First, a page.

On Your Side: G.I. benefits question - NBC12 - WWBT - Richmond, VA News On Your Side

On Your Side: G.I. benefits question

Markeesha Harris talks to NBC12's Diane Walker (Source: NBC12) Markeesha Harris talks to NBC12's Diane Walker (Source: NBC12)

Disabled U.S. Army veteran Markeesha Harris was recently denied education benefits and she says the Department of Veterans Affairs is wrong for taking away what she earned serving this country. She contacted the On Your Side Investigators after, she says, no one would listen to her argument.

The U.S. Department of Veterans Affairs Muskogee, Oklahoma approved the veteran for financial aid then took it back. Markeesha says it's derailing all of her plans.

Markeesha saw assurances in a letter stating she had 36 months of benefits and 60 percent of her tuition covered.  

"I was an honorable discharge. I went overseas. I want my benefits," said Markeesha.

Muskogee, Oklahoma V.A. certified her eligibility for G.I. benefits. Nearly a month later, a second letter brought shocking news.

Markeesha reads part of what the letter said: "We regret that we can not approve your claim."

The cancellation letter claims the veteran maxed out on the 48-month education limit.  Markeesha disagrees and says her stepfather's benefits, under what's called Chapter 35, paid for her education until recently.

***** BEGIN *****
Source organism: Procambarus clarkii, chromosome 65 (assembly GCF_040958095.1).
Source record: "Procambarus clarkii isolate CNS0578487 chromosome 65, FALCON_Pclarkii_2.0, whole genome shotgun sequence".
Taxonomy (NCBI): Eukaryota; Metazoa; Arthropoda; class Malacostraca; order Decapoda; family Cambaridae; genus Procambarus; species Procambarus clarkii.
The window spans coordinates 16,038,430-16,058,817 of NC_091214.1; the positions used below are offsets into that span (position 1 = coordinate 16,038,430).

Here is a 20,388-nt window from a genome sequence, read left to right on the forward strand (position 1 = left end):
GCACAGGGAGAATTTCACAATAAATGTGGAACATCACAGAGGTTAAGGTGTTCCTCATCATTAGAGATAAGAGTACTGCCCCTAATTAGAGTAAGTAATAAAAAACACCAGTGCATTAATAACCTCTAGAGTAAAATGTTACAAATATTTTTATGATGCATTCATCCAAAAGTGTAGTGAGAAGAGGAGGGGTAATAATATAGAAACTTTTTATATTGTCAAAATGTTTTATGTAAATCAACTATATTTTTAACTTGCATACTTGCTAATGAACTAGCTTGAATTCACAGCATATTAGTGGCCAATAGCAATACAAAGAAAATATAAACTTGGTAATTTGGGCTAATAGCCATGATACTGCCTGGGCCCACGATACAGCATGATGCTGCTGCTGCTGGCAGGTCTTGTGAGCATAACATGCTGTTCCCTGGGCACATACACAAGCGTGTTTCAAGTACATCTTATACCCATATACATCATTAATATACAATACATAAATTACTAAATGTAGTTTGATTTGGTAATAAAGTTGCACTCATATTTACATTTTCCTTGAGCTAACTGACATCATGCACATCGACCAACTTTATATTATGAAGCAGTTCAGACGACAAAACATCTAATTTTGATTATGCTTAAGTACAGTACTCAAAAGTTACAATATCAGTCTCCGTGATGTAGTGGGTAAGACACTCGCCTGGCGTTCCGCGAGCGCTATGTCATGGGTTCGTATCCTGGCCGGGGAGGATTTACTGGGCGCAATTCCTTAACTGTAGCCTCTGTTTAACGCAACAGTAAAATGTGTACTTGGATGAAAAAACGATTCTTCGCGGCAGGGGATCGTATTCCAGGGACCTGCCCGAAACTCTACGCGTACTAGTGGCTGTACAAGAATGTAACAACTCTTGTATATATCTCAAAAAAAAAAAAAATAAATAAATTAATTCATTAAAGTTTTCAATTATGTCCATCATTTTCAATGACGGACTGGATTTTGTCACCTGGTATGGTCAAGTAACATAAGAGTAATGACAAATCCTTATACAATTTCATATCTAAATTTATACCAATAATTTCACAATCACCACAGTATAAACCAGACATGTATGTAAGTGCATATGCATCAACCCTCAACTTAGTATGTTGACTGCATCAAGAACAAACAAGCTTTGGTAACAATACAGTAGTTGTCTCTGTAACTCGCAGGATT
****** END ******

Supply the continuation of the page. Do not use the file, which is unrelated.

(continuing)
"He transferred it over to me," said Markeesha. "But, they subtracted that 48 months from me as a soldier. So, I can't continue even to use Post 9-11, which is my own GI bill."

She feels the V.A. hasn't listened to her argument.

"I don't want to be pushed aside," said Markeesha. "They are very good about pushing us aside."

She finds the V.A.'s own website conflicting.

"It states as of 2013, you can use 81 months of GI Bill benefits," said Markeesha.

I took her concerns to V.A. staffers here and out of state, who reviewed Markeesha's complaint but declined to go on camera. I requested the code disqualifying Markeesha. The V.A. provided it, showing 48 months is the limit, even under multiple programs. Another law says extensions are granted if the veteran had not exceeded the limit prior to October 1, 2013.

The V.A. says Markeesha hit the limit in 2009 and is no longer eligible. Though not surprised, it's not what she hoped to hear.

Senator Warner's office also worked on Markeesha's behalf.

The V.A. says it regrets the error, but Markeesha was notified of the mistake within three weeks and the limitations were explained to her.

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